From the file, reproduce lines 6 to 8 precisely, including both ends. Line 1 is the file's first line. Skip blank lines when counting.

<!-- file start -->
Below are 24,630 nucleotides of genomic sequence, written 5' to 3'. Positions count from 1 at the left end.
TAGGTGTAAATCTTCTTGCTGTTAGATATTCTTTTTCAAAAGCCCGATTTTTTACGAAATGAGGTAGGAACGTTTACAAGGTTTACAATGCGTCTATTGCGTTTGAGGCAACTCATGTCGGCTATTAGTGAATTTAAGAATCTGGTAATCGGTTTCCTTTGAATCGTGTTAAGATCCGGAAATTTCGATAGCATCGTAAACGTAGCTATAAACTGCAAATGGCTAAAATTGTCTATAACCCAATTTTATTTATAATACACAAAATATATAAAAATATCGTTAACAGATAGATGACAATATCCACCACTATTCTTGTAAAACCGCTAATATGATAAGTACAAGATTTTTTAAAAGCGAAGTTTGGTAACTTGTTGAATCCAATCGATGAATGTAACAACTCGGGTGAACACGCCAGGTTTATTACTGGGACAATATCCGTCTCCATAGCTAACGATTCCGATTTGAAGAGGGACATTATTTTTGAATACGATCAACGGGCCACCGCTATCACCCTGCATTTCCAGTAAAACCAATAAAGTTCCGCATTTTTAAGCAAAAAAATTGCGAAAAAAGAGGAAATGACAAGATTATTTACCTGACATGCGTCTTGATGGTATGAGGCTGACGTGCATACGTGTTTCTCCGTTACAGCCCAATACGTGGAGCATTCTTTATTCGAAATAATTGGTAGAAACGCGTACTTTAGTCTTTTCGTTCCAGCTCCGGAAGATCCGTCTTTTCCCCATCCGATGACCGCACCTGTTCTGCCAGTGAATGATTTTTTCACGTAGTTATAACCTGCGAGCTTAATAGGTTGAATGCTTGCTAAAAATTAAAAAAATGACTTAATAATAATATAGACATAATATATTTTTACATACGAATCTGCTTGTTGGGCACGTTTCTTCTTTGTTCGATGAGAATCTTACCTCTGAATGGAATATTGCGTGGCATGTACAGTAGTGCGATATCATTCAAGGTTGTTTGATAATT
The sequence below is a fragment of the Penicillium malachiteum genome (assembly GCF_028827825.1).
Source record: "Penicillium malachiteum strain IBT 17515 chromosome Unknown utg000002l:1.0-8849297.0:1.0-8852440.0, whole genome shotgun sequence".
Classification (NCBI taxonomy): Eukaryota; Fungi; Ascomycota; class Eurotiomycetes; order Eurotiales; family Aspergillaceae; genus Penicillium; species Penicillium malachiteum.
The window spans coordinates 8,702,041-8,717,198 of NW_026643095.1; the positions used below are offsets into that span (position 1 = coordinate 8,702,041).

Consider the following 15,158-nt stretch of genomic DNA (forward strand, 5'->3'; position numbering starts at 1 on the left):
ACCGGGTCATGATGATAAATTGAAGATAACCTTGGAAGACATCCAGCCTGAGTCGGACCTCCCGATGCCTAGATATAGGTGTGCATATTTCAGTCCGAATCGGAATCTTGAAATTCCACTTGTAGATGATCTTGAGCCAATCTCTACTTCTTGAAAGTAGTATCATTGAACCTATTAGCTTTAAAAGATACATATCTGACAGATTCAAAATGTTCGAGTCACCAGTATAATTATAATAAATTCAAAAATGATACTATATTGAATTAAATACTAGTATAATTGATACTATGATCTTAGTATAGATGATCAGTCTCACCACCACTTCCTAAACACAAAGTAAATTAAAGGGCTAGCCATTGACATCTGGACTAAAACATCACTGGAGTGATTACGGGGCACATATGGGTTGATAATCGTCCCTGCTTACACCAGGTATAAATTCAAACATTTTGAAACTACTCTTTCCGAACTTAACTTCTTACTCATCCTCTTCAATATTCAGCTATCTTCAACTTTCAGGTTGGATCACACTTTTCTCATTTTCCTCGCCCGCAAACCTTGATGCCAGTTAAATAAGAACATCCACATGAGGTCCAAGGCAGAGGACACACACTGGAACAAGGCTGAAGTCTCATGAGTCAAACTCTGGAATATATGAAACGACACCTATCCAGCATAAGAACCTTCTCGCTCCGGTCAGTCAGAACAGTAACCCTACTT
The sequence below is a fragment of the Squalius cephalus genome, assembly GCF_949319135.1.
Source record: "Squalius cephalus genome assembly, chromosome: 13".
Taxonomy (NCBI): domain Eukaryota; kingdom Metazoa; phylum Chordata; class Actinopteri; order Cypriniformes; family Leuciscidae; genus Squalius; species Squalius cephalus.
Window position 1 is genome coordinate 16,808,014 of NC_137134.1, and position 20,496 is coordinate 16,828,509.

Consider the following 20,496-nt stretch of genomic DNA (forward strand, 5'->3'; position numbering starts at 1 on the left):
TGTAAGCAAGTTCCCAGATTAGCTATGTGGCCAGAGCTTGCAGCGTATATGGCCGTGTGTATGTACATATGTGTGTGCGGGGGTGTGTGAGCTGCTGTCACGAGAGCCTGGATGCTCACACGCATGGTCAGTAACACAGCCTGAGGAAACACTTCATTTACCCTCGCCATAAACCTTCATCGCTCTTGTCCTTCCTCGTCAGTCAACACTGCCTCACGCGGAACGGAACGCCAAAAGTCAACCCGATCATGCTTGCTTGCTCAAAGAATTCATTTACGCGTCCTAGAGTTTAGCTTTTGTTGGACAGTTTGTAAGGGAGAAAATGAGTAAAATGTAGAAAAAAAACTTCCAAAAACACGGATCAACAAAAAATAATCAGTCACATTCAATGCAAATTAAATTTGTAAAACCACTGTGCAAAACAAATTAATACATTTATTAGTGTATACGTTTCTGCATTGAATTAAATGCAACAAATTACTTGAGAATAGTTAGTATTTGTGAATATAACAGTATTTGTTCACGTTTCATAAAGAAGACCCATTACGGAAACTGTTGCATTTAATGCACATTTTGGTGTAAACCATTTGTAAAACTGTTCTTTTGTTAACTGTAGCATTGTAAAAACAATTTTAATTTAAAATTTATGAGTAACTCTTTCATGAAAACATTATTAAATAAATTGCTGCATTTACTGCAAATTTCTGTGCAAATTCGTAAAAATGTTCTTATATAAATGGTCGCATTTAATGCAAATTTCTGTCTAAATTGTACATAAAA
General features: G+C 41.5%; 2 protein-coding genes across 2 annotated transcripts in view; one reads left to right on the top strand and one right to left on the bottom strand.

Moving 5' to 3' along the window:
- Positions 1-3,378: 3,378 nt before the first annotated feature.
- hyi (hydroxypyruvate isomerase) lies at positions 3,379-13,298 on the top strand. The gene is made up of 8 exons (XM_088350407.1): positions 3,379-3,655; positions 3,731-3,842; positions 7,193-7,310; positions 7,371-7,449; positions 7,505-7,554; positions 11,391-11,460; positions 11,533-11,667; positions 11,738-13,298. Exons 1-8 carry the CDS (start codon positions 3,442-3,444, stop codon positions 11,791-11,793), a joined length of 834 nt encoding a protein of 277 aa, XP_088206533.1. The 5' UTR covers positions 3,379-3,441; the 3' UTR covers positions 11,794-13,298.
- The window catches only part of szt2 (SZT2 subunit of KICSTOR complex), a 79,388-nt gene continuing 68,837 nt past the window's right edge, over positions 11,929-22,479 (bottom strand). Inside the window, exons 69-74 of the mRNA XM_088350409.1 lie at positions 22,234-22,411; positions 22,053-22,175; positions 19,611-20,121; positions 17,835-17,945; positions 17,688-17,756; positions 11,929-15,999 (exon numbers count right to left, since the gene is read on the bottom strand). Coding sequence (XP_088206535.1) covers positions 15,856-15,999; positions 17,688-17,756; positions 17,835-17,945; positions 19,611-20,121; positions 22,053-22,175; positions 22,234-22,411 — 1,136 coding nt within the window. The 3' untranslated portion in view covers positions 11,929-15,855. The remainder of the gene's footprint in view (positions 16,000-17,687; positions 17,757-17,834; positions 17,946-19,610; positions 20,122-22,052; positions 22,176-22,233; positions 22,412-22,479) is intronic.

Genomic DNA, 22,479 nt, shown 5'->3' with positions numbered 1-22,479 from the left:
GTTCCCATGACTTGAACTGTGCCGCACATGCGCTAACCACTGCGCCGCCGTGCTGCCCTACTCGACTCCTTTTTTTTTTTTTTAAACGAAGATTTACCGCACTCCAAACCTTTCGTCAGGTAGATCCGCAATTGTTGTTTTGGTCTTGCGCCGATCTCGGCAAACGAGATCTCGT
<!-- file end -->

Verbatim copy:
The window spans coordinates 8,702,041-8,717,198 of NW_026643095.1; the positions used below are offsets into that span (position 1 = coordinate 8,702,041).

Consider the following 15,158-nt stretch of genomic DNA (forward strand, 5'->3'; position numbering starts at 1 on the left):
ACCGGGTCATGATGATAAATTGAAGATAACCTTGGAAGACATCCAGCCTGAGTCGGACCTCCCGATGCCTAGATATAGGTGTGCATATTTCAGTCCGAATCGGAATCTTGAAATTCCACTTGTAGATGATCTTGAGCCAATCTCTACTTCTTGAAAGTAGTATCATTGAACCTATTAGCTTTAAAAGATACATATCTGACAGATTCAAAATGTTCGAGTCACCAGTATAATTATAATAAATTCAAAAATGATACTATATTGAATTAAATACTAGTATAATTGATACTATGATCTTAGTATAGATGATCAGTCTCACCACCACTTCCTAAACACAAAGTAAATTAAAGGGCTAGCCATTGACATCTGGACTAAAACATCACTGGAGTGATTACGGGGCACATATGGGTTGATAATCGTCCCTGCTTACACCAGGTATAAATTCAAACATTTTGAAACTACTCTTTCCGAACTTAACTTCTTACTCATCCTCTTCAATATTCAGCTATCTTCAACTTTCAGGTTGGATCACACTTTTCTCATTTTCCTCGCCCGCAAACCTTGATGCCAGTTAAATAAGAACATCCACATGAGGTCCAAGGCAGAGGACACACACTGGAACAAGGCTGAAGTCTCATGAGTCAAACTCTGGAATATATGAAACGACACCTATCCAGCATAAGAACCTTCTCGCTCCGGTCAGTCAGAACAGTAACCCTACTT